By Stephen Young
By Stephen Young
By Stephen Young
By Jim Schutze
By Rachel Watts
By Lauren Drewes Daniels
He says he phoned Fox and, on November 5, finally reached Morrison, who explained that he had the tape ready to roll but that the game producer refused to put it on because the score was so close. Richardson wanted to know how he could explain leaving his son waiting up in the stands to meet Madden and Aikman; he demanded to know why he made his boy a promise he didn't keep. He was "some kind of pissed," and he let Morrison feel his rage.
Robert Sr. says Morrison told him he would make it up to Rob by airing the segment during the Cowboys-Washington Redskins game on Thanksgiving Day, which had a higher national audience anyway. Richardson was skeptical but placated for the moment.
Morrison, in court documents, says he did indeed talk to Robert Sr. on November 5 and that "filmed footage of plaintiff Robert Richardson II was not broadcast." However, Morrison denies promising Richardson the footage would air on Thanksgiving--or, for that matter, ever.
Meanwhile, Rob was being taunted at school, harassed by kids who had waited to see him on television.
"Everybody was on my back about it: 'Why weren't you on TV? How come they didn't do anything on the TV about you?'" Rob recalls, staring at the carpet as he talks. "I said, 'I don't know...' I mean, just two weeks ago, a car drove by, and someone held a big old sign up in the window saying 'Troy Aikman wannabe' on it. It was some kids. I didn't know them. Kids still bother me, saying that I should make up my own video game and stuff like that. It drives me crazy. Makes me want to fight them, but I don't want to live that way."
On the day before Thanksgiving--November 27, 1996--Robert Sr. hadn't heard from Morrison about whether Fox would be airing the piece about his son. He held out hope, but felt deep down it would not air this time either. So he called his attorney in Dallas, Eric Fein, and asked him to place a call to Fox to find out what was happening. It did no good: Richardson was informed that the piece would not air during the Redskins game or at any other time during the rest of the season.
But, he says, a producer at Fox did offer some compensation: a couple of footballs, signed by John Madden and his broadcasting partner Pat Summerall.
Robert Sr., a dedicated hunter who keeps a stuffed bear in his living room and other dead animal heads hanging on the walls of his home, raged at the producer. "I said, 'This isn't about memorabilia now.' I said, 'You've taken my son and trashed him in this town. You made him a total embarrassment in this community. You've emotionally wrecked him; he doesn't want to go to school because of the ridicule and the teasing and the name-calling that he's getting. This has gone way beyond footballs.'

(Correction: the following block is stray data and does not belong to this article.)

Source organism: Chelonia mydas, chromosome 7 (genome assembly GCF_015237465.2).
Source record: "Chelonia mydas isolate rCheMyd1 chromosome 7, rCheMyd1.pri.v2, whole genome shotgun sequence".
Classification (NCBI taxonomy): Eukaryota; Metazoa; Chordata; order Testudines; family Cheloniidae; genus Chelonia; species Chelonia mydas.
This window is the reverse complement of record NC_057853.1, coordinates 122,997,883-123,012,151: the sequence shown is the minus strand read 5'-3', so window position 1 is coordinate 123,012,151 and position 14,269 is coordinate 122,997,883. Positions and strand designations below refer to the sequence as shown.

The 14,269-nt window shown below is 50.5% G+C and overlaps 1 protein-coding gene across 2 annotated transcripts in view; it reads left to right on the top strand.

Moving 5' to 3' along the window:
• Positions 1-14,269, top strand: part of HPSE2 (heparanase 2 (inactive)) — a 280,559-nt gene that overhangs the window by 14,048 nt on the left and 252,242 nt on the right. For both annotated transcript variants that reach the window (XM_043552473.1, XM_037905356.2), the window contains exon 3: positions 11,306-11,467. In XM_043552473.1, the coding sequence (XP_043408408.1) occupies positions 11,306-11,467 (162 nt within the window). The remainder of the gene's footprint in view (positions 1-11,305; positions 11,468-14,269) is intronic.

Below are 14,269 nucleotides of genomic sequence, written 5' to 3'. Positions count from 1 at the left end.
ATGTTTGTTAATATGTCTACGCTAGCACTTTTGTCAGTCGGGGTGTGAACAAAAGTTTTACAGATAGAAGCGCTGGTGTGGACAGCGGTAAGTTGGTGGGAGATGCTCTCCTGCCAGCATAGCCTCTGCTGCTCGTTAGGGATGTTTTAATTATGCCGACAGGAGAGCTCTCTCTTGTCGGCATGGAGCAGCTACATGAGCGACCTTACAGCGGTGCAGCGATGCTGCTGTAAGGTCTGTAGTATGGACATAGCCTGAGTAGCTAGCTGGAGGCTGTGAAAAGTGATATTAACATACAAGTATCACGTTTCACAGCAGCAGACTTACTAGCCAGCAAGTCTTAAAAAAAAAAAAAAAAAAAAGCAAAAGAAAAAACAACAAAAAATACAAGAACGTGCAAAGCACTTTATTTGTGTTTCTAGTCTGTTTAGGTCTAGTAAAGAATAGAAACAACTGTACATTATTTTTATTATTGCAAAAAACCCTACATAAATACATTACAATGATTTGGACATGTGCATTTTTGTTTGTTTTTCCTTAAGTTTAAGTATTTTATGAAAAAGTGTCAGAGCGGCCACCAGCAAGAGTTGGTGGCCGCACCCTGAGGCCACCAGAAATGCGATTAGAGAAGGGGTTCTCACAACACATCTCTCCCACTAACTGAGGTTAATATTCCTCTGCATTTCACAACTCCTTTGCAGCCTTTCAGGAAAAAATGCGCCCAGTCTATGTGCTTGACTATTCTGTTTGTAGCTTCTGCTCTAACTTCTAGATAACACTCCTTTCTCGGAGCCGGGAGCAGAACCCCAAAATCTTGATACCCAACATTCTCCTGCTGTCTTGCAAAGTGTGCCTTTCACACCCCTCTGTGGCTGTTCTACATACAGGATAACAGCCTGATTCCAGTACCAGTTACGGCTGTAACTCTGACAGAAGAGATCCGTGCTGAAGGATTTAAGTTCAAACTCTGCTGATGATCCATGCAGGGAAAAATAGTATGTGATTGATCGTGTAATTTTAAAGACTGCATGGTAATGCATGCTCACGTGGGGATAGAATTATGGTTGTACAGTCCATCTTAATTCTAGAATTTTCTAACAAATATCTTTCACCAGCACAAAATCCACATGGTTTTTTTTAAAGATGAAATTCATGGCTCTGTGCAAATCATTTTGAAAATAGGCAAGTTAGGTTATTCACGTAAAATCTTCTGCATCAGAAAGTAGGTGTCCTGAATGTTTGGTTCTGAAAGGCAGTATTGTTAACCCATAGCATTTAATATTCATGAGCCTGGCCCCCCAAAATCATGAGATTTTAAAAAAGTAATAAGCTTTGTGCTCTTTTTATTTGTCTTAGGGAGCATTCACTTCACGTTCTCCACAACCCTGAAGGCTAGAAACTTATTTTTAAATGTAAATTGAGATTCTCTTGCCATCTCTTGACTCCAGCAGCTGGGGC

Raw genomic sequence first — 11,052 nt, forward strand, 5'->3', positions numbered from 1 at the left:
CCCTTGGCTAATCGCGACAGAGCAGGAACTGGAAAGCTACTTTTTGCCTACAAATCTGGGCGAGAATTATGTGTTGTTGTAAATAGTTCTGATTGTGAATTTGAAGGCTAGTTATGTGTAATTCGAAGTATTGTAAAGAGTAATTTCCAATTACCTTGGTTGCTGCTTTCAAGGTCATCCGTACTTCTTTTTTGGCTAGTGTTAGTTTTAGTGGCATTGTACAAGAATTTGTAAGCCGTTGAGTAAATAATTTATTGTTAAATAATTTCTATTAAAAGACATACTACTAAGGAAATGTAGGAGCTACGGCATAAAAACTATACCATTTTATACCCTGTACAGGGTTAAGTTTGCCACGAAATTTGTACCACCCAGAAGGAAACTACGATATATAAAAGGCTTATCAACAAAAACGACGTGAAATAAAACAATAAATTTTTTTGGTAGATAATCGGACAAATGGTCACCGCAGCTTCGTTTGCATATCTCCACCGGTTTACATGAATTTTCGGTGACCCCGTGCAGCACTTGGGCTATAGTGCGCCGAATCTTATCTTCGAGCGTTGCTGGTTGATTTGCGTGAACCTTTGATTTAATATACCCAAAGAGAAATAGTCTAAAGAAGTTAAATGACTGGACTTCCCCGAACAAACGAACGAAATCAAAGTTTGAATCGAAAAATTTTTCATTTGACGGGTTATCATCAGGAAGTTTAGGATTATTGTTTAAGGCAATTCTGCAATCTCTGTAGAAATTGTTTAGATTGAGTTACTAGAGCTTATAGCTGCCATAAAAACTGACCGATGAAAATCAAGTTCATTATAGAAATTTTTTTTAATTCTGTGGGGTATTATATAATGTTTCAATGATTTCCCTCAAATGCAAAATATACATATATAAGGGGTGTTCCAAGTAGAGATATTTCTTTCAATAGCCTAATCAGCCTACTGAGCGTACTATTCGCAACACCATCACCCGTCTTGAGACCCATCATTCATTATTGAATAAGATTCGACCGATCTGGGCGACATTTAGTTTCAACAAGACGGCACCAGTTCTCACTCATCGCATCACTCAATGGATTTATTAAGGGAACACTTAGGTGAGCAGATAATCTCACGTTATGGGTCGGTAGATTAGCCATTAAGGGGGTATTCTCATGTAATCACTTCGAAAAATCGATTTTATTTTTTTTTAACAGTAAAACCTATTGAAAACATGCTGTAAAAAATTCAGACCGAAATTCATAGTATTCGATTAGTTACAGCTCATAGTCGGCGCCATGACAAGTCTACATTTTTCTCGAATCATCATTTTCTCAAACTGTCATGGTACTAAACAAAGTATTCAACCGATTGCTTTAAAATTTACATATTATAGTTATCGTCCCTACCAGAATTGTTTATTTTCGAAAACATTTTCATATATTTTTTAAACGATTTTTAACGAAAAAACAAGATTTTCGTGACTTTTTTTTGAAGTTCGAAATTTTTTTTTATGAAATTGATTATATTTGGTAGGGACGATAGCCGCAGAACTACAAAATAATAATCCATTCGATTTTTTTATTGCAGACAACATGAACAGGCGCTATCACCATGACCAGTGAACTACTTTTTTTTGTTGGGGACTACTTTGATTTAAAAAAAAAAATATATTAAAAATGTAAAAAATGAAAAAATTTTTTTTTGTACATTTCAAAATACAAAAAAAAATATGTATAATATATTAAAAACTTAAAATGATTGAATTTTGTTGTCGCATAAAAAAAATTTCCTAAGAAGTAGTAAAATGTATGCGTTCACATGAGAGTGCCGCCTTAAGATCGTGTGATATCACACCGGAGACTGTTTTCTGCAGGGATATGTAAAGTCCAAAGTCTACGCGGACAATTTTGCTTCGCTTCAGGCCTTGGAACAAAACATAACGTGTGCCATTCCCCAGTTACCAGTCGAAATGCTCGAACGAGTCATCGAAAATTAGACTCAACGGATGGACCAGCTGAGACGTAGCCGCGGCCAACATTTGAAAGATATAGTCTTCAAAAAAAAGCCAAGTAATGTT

"I said, 'You've messed with the wrong guy and the wrong kid, and I'm here to tell you that one way or the other, you're going to make it right, or you're going to wish you had.'"
The Richardsons did not file suit against Fox, Madden, or Morrison until October 21, 1997. They waited, the father explains, because they hoped Fox would make it right--air the piece during the following season, prove their son wasn't a liar, give him back a little of the respect he had lost when a network decided a promise to a high school kid wasn't worth keeping. Never happened.
Fox denies that it guaranteed it would ever air the piece in the first place; there were no written contracts, no signed documents. And Madden, in court papers, says he doesn't know how he ever got involved in this lawsuit since he "has never had the power and authority to determine what will be broadcast by Fox Broadcasting during a game."
But the family and their lawyer insist that it was Madden who set in motion this whole rusted chain of events. And the Richardsons also claim they entered into an agreement with Fox by giving the network permission to film Rob playing football.
Robert Sr. says all this would be a moot point if only Morrison had told him there was a chance the footage might not have aired. Then, it would have been no big deal. But the father says no such words were uttered, and Morrison's insistence that they show up at Texas Stadium early on the day of their son's humiliation was just an extra kick in the gut.
Attorney Fein expects depositions to begin in a few weeks, and from there, who knows. This could turn into a lengthy battle, or the federal judge in Sherman might consider the litigation frivolous and throw the case out of court.
For now, Robert Sr. is willing to fight this suit just as "aggressively" as Fox is planning to defend it. He vows to get back his son's dignity from Fox Television, and he will spend whatever is necessary to see that come to pass. But when he talks, it seems as though it's his own pride that has been damaged.